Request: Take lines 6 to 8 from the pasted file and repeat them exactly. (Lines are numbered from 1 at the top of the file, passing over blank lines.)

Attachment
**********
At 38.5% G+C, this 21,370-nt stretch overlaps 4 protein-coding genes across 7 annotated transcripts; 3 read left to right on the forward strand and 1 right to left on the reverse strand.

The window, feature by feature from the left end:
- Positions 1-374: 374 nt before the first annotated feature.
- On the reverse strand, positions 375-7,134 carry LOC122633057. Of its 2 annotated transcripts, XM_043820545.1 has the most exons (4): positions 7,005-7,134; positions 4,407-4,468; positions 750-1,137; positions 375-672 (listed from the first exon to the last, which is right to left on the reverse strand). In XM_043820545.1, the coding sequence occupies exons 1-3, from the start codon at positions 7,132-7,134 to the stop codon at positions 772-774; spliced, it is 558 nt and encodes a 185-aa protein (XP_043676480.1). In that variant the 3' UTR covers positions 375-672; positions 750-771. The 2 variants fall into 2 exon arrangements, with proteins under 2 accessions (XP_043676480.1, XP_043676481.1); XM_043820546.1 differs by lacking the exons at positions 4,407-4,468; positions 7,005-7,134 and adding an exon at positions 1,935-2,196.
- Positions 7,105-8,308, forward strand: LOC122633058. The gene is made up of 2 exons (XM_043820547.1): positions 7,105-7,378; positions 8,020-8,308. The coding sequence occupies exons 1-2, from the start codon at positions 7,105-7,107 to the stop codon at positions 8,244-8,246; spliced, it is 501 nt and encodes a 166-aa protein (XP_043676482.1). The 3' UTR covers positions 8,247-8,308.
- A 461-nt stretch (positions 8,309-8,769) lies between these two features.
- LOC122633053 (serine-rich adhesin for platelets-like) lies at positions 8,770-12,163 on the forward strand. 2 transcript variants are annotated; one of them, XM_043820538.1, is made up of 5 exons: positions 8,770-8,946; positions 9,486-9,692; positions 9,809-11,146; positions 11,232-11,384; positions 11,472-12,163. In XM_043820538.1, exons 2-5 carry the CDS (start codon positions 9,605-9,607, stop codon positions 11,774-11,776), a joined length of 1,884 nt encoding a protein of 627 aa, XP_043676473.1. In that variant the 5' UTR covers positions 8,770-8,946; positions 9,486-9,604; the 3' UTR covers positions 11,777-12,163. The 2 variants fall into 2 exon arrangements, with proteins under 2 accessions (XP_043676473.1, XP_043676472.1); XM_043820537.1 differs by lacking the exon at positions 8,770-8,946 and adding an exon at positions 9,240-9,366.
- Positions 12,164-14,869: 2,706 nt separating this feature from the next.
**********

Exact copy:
- A 461-nt stretch (positions 8,309-8,769) lies between these two features.
- LOC122633053 (serine-rich adhesin for platelets-like) lies at positions 8,770-12,163 on the forward strand. 2 transcript variants are annotated; one of them, XM_043820538.1, is made up of 5 exons: positions 8,770-8,946; positions 9,486-9,692; positions 9,809-11,146; positions 11,232-11,384; positions 11,472-12,163. In XM_043820538.1, exons 2-5 carry the CDS (start codon positions 9,605-9,607, stop codon positions 11,774-11,776), a joined length of 1,884 nt encoding a protein of 627 aa, XP_043676473.1. In that variant the 5' UTR covers positions 8,770-8,946; positions 9,486-9,604; the 3' UTR covers positions 11,777-12,163. The 2 variants fall into 2 exon arrangements, with proteins under 2 accessions (XP_043676473.1, XP_043676472.1); XM_043820537.1 differs by lacking the exon at positions 8,770-8,946 and adding an exon at positions 9,240-9,366.
- Positions 12,164-14,869: 2,706 nt separating this feature from the next.